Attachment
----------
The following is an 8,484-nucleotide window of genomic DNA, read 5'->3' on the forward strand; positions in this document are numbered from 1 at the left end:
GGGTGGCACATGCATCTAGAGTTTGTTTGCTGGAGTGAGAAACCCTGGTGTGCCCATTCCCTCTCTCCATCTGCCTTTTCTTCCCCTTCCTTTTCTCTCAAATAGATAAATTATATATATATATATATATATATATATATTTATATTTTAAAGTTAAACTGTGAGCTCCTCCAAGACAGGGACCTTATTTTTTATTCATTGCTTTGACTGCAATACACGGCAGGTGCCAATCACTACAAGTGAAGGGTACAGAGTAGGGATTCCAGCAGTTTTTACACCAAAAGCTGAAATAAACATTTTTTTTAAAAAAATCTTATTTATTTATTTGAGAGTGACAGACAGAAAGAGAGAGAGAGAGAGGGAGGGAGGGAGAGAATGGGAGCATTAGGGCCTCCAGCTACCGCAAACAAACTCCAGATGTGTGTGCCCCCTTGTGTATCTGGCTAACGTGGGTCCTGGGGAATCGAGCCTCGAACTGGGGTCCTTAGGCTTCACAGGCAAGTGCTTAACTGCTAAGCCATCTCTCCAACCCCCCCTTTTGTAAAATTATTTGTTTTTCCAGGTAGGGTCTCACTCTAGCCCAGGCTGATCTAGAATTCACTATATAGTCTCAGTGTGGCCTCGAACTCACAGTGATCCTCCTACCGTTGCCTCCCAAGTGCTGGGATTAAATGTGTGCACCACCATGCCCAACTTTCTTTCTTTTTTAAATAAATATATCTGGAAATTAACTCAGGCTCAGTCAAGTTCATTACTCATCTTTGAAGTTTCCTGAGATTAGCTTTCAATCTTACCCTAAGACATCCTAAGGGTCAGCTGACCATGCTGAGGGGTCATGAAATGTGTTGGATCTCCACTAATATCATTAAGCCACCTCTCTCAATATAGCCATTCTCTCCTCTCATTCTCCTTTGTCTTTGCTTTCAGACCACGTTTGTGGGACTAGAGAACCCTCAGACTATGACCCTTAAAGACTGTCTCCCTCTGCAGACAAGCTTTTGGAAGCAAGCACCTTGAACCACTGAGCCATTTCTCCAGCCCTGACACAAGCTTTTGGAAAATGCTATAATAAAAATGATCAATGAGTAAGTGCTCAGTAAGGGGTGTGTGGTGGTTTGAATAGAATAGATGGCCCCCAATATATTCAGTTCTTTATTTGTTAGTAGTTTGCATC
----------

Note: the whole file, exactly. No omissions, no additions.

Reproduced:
The following is an 8,484-nucleotide window of genomic DNA, read 5'->3' on the forward strand; positions in this document are numbered from 1 at the left end:
GGGTGGCACATGCATCTAGAGTTTGTTTGCTGGAGTGAGAAACCCTGGTGTGCCCATTCCCTCTCTCCATCTGCCTTTTCTTCCCCTTCCTTTTCTCTCAAATAGATAAATTATATATATATATATATATATATATATATTTATATTTTAAAGTTAAACTGTGAGCTCCTCCAAGACAGGGACCTTATTTTTTATTCATTGCTTTGACTGCAATACACGGCAGGTGCCAATCACTACAAGTGAAGGGTACAGAGTAGGGATTCCAGCAGTTTTTACACCAAAAGCTGAAATAAACATTTTTTTTAAAAAAATCTTATTTATTTATTTGAGAGTGACAGACAGAAAGAGAGAGAGAGAGAGGGAGGGAGGGAGAGAATGGGAGCATTAGGGCCTCCAGCTACCGCAAACAAACTCCAGATGTGTGTGCCCCCTTGTGTATCTGGCTAACGTGGGTCCTGGGGAATCGAGCCTCGAACTGGGGTCCTTAGGCTTCACAGGCAAGTGCTTAACTGCTAAGCCATCTCTCCAACCCCCCCTTTTGTAAAATTATTTGTTTTTCCAGGTAGGGTCTCACTCTAGCCCAGGCTGATCTAGAATTCACTATATAGTCTCAGTGTGGCCTCGAACTCACAGTGATCCTCCTACCGTTGCCTCCCAAGTGCTGGGATTAAATGTGTGCACCACCATGCCCAACTTTCTTTCTTTTTTAAATAAATATATCTGGAAATTAACTCAGGCTCAGTCAAGTTCATTACTCATCTTTGAAGTTTCCTGAGATTAGCTTTCAATCTTACCCTAAGACATCCTAAGGGTCAGCTGACCATGCTGAGGGGTCATGAAATGTGTTGGATCTCCACTAATATCATTAAGCCACCTCTCTCAATATAGCCATTCTCTCCTCTCATTCTCCTTTGTCTTTGCTTTCAGACCACGTTTGTGGGACTAGAGAACCCTCAGACTATGACCCTTAAAGACTGTCTCCCTCTGCAGACAAGCTTTTGGAAGCAAGCACCTTGAACCACTGAGCCATTTCTCCAGCCCTGACACAAGCTTTTGGAAAATGCTATAATAAAAATGATCAATGAGTAAGTGCTCAGTAAGGGGTGTGTGGTGGTTTGAATAGAATAGATGGCCCCCAATATATTCAGTTCTTTATTTGTTAGTAGTTTGCATC